Long Island is young, as wine regions go; the first vinifera grapes were planted in 1973 by Alex and Louisa Hargrave. But it's old enough to be a lifetime for some of the people involved.
For example, Alex's brother Charlie, who helped plant those first grapes, is now vineyard manager at Peconic Bay Winery, founded on the North Fork in 1980 by Ray Blum and now owned by Paul and Ursula Lowerre. And Peconic Bay's winemaker since 1999 is Greg Gove, who launched his career at Hargrave nearly 30 years ago.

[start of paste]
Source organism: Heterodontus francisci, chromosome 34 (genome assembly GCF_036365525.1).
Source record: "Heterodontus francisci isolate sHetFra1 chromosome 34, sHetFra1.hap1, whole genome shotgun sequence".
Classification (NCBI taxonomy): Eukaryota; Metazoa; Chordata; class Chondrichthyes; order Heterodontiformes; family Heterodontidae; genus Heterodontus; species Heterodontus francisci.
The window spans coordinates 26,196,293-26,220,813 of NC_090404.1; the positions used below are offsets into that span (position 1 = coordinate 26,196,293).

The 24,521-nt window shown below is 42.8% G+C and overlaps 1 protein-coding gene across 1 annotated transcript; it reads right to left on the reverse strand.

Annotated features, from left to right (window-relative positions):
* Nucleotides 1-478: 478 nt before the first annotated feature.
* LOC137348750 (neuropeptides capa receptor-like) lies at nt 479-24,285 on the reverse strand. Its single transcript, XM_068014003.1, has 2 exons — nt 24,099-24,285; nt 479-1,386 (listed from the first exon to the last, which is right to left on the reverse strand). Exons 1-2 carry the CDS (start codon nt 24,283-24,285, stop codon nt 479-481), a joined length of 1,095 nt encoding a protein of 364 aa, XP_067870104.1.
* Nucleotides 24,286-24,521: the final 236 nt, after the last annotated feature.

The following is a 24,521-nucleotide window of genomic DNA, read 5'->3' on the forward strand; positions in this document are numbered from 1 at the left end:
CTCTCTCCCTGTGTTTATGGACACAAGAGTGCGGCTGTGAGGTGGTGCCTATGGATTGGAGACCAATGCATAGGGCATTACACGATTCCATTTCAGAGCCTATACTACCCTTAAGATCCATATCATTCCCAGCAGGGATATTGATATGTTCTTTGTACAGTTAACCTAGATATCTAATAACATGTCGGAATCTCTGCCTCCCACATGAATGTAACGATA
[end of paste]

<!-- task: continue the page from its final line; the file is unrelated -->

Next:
On a recent autumn Saturday, Gove led a tasting of 10 vintages of Peconic Bay Riesling, for one of the "wine salons" that were part of Harvest East End, a celebration of Long Island's wine and agricultural bounty that benefited local charities. A dozen people attended for a look back at one of the region's earliest-planted, yet least-heralded, white grapes.
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